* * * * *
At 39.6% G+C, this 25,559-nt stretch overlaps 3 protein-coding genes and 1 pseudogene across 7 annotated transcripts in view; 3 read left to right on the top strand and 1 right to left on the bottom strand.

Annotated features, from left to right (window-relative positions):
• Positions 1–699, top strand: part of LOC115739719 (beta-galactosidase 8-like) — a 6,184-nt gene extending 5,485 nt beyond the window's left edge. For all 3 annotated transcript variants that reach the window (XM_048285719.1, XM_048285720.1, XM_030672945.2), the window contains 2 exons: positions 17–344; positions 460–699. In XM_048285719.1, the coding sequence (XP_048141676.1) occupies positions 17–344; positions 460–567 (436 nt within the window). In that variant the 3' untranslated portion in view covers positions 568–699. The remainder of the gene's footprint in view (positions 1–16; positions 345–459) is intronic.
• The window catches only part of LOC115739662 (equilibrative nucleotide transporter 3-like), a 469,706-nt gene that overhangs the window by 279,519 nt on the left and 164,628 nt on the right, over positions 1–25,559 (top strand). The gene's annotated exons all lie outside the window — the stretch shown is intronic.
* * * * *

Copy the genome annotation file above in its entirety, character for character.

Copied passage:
At 39.6% G+C, this 25,559-nt stretch overlaps 3 protein-coding genes and 1 pseudogene across 7 annotated transcripts in view; 3 read left to right on the top strand and 1 right to left on the bottom strand.

Annotated features, from left to right (window-relative positions):
• Positions 1–699, top strand: part of LOC115739719 (beta-galactosidase 8-like) — a 6,184-nt gene extending 5,485 nt beyond the window's left edge. For all 3 annotated transcript variants that reach the window (XM_048285719.1, XM_048285720.1, XM_030672945.2), the window contains 2 exons: positions 17–344; positions 460–699. In XM_048285719.1, the coding sequence (XP_048141676.1) occupies positions 17–344; positions 460–567 (436 nt within the window). In that variant the 3' untranslated portion in view covers positions 568–699. The remainder of the gene's footprint in view (positions 1–16; positions 345–459) is intronic.
• The window catches only part of LOC115739662 (equilibrative nucleotide transporter 3-like), a 469,706-nt gene that overhangs the window by 279,519 nt on the left and 164,628 nt on the right, over positions 1–25,559 (top strand). The gene's annotated exons all lie outside the window — the stretch shown is intronic.